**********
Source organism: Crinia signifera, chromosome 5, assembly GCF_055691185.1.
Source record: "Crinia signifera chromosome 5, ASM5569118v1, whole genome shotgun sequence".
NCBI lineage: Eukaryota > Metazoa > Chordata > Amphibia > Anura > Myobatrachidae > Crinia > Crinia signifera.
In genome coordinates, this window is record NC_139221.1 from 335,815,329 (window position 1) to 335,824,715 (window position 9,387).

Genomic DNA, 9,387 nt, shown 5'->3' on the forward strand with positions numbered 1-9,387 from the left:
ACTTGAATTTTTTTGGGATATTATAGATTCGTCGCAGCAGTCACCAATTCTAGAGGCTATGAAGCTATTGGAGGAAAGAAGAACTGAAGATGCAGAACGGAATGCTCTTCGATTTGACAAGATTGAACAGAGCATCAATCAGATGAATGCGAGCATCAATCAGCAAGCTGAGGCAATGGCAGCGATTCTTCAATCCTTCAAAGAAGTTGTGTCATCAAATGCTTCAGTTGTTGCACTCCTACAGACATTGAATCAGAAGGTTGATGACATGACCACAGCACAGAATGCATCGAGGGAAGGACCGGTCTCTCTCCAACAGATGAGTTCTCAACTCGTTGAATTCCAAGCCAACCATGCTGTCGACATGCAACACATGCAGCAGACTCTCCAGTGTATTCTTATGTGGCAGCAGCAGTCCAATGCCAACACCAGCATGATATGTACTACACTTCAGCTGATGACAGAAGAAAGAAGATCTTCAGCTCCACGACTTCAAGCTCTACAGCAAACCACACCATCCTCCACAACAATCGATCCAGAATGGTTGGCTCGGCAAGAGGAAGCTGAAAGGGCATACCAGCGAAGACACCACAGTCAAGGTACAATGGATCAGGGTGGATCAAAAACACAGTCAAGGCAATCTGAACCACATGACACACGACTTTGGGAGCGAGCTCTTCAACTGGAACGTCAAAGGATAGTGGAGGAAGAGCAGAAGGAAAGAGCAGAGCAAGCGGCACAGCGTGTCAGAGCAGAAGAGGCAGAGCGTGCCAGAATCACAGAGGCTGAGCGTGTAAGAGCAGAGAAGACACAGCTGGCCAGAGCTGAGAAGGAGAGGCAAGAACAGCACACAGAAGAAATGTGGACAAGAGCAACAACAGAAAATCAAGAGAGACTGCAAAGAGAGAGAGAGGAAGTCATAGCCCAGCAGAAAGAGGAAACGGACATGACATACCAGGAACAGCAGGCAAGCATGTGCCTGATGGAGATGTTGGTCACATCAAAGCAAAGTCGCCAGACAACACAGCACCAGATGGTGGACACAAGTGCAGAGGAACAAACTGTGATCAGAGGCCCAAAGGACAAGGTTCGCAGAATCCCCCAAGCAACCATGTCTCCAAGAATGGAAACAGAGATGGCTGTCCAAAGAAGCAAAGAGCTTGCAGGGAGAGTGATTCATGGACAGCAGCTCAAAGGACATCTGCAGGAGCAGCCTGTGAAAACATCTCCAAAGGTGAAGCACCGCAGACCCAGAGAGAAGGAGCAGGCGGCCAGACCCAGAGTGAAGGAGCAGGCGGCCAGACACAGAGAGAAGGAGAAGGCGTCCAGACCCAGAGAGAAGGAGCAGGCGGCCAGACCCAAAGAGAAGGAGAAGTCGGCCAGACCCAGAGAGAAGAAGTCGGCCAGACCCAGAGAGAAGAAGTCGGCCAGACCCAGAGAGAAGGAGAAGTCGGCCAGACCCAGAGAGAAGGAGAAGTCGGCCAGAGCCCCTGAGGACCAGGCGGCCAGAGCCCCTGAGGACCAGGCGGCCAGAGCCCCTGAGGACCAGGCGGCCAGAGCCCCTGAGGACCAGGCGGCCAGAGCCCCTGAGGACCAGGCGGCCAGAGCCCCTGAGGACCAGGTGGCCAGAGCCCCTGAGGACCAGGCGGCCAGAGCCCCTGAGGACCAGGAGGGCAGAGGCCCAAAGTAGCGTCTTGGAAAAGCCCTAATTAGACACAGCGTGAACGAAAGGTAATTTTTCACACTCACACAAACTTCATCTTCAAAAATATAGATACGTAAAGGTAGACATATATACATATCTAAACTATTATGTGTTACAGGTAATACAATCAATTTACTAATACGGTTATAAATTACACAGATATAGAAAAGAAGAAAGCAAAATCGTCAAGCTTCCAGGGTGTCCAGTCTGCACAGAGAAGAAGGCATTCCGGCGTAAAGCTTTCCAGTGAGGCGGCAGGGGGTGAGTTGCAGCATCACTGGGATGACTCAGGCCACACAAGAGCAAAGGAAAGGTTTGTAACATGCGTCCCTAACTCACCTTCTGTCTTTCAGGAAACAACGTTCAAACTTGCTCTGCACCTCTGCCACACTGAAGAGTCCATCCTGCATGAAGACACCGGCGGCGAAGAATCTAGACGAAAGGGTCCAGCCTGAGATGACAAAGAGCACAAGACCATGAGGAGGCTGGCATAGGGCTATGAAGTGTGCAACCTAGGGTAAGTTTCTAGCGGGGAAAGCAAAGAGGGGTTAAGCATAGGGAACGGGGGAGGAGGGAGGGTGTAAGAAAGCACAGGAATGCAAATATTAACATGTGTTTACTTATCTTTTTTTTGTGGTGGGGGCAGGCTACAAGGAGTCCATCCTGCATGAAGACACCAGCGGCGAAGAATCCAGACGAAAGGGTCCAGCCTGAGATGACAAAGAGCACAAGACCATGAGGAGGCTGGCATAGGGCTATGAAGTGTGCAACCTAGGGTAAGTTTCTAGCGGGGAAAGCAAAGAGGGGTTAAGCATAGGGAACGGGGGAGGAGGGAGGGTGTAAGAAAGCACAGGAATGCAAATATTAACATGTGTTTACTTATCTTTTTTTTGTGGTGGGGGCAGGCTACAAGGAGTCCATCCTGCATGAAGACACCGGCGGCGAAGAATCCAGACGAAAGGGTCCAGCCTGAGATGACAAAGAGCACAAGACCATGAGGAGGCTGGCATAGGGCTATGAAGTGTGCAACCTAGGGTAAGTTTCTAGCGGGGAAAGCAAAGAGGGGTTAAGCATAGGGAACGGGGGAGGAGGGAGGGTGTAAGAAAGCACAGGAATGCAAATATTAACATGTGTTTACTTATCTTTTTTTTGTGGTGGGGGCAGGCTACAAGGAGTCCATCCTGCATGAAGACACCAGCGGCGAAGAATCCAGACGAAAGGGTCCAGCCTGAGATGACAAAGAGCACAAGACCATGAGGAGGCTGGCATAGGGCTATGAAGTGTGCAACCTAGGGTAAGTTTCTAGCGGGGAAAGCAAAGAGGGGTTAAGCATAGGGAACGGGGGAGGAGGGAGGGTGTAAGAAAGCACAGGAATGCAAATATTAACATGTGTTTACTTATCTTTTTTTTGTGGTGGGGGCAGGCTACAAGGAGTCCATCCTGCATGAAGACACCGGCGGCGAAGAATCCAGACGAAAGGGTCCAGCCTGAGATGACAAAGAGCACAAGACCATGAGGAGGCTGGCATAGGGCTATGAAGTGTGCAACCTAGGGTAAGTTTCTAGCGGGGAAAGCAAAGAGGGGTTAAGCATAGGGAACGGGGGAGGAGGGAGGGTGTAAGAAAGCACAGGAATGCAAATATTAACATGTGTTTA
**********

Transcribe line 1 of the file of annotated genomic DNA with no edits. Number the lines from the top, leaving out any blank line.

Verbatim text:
Source organism: Crinia signifera, chromosome 5, assembly GCF_055691185.1.